The rise in cheap PCB fabrication has made old-school prototyping methods such as wire wrapping somewhat passé, but it still has its place. And if you’re going to wire wrap, you’re going to want a quick and easy way to strip that fine Kynar-insulated wire. So why not use PCB material to make this handy wire-wrapping wire stripper?
The tool that [danielrp] built is pretty simple – just a pair of razor blades held together so as to form a narrow slot to cut insulation while leaving the conductor untouched. The body of the tool is formed of two PCBs, between which the blades are sandwiched. [danielrp] designed the outline of the PCBs in DraftSight, then exported a DXF into EAGLE to make the Gerbers. The fabricated boards needed a little post-processing, including tapping the holes on one side to accept the screws that hold the tool together. We were surprised that FR4 took the threads at all, but it seems to work for this low-torque application. The disposable snap-type blades were sandwiched between the PCBs and the gap between them adjusted for nick-free stripping. The video below shows the design and build process.
We always appreciate homemade tools, and the fact that you can get a stack of PCBs for almost nothing makes us wonder what else we could use them for. We recently saw them used in a unique word clock, and even turned into a folding circuit sculpture.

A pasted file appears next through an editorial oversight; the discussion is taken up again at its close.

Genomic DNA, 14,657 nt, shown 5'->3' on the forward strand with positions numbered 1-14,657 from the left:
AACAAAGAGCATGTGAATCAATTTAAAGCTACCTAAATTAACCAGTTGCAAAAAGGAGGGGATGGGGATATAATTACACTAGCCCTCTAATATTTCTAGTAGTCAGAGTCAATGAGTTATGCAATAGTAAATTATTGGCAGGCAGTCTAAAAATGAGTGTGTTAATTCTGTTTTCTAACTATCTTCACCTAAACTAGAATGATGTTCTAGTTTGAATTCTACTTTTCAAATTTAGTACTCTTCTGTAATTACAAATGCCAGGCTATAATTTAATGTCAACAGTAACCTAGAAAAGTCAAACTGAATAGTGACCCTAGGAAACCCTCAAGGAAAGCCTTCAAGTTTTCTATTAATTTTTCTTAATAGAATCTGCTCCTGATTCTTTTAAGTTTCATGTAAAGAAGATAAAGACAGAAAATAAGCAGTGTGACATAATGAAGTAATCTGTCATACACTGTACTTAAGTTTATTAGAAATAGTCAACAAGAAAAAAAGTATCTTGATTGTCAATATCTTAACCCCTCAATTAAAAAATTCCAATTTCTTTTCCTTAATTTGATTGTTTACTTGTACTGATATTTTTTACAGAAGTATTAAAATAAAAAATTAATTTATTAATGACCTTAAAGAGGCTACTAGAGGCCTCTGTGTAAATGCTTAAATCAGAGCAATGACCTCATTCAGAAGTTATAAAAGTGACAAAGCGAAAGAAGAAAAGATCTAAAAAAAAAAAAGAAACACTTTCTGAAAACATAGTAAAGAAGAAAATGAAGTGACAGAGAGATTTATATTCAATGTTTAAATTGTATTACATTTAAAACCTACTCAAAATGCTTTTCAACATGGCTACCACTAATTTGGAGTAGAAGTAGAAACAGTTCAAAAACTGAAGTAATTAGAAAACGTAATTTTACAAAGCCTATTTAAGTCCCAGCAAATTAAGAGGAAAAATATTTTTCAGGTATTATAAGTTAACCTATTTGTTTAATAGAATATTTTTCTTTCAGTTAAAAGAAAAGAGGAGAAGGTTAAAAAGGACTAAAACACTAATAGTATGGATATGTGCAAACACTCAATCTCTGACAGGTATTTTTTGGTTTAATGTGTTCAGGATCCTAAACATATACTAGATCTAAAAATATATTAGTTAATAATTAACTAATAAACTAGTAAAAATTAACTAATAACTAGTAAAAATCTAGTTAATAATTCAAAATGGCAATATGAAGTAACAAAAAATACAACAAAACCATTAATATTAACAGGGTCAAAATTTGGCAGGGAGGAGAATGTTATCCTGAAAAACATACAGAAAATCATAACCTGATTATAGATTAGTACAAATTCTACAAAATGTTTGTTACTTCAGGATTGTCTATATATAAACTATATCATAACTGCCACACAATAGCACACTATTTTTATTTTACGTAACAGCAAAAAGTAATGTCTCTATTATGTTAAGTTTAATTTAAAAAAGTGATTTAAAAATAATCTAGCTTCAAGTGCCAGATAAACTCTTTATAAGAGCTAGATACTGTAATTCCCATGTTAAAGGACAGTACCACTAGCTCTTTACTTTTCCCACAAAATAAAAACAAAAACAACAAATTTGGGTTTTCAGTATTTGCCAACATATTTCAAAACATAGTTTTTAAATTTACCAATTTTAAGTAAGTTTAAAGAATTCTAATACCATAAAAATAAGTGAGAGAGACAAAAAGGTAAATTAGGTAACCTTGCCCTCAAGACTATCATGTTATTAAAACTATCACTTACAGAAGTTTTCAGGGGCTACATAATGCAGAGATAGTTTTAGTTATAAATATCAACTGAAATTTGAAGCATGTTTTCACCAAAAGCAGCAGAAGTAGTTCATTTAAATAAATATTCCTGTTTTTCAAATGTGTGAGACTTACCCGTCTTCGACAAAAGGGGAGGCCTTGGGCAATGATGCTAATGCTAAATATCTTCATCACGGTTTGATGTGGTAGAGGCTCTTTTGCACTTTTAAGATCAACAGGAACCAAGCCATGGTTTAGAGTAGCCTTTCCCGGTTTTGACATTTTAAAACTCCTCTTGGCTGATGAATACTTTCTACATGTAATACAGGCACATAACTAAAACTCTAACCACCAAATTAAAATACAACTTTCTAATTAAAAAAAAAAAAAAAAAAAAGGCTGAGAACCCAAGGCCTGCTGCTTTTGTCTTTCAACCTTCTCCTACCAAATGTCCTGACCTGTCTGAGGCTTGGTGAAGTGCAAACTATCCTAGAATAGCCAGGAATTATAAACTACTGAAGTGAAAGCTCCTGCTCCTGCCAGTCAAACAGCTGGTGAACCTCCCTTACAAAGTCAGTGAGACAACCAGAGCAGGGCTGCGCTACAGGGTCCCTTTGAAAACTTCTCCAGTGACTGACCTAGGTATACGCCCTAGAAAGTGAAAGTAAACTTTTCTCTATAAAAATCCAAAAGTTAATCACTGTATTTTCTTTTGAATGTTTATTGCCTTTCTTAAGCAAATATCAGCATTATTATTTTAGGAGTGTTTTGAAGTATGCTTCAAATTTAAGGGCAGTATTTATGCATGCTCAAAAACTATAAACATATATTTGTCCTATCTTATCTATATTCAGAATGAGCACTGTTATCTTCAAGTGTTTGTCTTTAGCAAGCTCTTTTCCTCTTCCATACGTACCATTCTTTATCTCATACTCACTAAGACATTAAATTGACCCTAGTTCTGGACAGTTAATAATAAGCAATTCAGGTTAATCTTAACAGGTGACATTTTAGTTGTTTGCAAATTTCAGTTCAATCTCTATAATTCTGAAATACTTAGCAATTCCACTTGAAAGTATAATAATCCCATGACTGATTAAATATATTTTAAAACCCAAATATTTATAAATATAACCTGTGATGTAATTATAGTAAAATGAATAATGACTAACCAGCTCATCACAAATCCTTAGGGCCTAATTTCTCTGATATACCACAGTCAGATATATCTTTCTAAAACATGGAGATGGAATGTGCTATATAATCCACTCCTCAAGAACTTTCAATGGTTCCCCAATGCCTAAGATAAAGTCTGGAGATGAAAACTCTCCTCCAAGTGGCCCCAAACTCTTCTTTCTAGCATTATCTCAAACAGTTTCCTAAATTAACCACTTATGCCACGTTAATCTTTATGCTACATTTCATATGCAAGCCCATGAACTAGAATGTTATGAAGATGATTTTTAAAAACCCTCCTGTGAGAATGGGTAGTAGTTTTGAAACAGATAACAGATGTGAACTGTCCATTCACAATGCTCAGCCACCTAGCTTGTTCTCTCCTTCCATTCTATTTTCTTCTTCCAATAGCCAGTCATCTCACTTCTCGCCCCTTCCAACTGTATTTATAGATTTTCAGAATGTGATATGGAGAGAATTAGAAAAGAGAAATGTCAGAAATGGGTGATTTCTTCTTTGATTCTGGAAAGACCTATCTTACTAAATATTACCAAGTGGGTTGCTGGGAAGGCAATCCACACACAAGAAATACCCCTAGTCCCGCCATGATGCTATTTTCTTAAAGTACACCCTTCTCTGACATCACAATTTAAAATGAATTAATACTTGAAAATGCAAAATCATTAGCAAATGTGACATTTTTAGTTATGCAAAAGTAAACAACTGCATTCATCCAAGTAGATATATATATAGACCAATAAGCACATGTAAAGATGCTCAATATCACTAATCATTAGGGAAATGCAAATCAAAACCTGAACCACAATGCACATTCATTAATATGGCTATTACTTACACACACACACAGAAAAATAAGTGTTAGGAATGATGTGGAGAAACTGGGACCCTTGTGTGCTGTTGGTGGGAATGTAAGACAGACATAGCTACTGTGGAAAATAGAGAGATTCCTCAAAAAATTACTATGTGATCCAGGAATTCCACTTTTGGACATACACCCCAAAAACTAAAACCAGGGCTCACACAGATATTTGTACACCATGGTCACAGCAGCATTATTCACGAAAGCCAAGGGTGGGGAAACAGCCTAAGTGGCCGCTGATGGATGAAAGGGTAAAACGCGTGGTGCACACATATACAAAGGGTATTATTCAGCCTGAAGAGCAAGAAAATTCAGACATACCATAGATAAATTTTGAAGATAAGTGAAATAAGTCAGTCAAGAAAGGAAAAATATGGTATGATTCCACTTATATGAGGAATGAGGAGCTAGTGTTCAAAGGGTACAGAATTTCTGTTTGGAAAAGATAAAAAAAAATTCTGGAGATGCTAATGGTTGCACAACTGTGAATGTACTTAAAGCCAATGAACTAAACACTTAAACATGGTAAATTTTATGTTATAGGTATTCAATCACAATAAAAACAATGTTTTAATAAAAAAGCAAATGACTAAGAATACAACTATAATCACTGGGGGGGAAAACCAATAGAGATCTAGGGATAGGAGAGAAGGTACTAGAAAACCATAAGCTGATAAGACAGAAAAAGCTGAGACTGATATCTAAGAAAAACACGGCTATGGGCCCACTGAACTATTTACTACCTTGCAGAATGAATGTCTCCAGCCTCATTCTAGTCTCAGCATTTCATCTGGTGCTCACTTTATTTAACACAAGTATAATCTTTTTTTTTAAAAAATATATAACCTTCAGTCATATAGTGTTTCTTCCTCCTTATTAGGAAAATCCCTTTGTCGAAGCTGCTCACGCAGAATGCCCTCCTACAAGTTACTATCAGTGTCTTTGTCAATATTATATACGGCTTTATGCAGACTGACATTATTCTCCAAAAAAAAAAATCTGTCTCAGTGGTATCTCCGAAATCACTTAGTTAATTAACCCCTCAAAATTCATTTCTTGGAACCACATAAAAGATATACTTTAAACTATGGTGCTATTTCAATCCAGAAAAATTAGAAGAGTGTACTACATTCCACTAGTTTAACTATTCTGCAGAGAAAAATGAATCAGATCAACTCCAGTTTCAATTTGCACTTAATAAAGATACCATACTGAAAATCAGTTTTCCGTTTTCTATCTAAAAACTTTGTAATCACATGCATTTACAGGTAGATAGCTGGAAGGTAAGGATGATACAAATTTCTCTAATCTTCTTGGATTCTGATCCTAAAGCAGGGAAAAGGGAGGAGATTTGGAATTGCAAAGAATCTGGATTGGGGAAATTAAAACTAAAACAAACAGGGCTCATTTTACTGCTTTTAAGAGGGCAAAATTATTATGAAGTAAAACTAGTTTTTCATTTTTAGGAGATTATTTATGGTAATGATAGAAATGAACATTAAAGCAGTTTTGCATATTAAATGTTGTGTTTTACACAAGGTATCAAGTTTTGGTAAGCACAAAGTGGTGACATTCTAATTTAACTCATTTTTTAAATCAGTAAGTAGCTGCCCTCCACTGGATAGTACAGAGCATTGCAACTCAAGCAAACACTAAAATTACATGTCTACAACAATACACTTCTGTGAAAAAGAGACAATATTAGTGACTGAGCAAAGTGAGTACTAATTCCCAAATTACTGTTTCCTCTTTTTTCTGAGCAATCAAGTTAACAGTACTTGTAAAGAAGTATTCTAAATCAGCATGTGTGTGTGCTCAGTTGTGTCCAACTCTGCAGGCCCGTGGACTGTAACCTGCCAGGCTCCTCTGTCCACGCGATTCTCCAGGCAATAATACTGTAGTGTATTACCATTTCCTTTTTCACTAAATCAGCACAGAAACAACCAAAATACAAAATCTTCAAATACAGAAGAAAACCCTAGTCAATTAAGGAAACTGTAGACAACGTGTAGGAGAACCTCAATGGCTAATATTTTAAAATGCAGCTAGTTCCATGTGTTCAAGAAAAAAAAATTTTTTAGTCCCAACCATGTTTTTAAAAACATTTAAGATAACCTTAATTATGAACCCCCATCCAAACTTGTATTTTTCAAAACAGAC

[Ryzee119]’s GBA might not look so different at first glance. The screen is way better than you remember, but that may just be your memory playing tricks on you. The sound comes out of the speakers. It feels the right weight. It runs off AA batteries. Heck, even the buttons feel right.
It’s not until you notice that it really shouldn’t be playing any games without a cartridge inserted that you know something is not right in the Mushroom Kingdom. When you look inside you see the edge of a Raspberry Pi Zero instead of the card edge connector you expected.
It took a lot of work for [Ryzee119] to convert a dead, water damaged, GBA to a thriving emulation station based around a Pi Zero. The first step was desolder the components he couldn’t find anywhere else. The LR buttons, the potentiometer, and even the headphone jack. The famously hard to see screen, of course, had to go. It was replaced by a nice TFT. Also, the original speaker was too corroded from the water and he sourced a replacement.
Next he took a good photo of the GBA’s circuit board. We wonder if he used the scanner method mentioned in the comments of this article? He spent a lot of time in Dassault’s DraftSight, a 2D CAD program, outlining the board. Then, after thoroughly verifying the size of the board for the Nth time he imported the outlines to EagleCAD.
He managed to cram quite a bit onto the board while remaining inside the GBA’s original envelope. The switches, potentiometer, and jack went back to their original locations. Impressively, he made his own pad traces for the A, B, and D-Pad buttons. The mod even handles slowly decreasing battery voltages better than the original.
In the end it all snaps together nicely. He’s configured it to boot into the emulator right at start-up. If you’d like one for yourself, all his files are open source.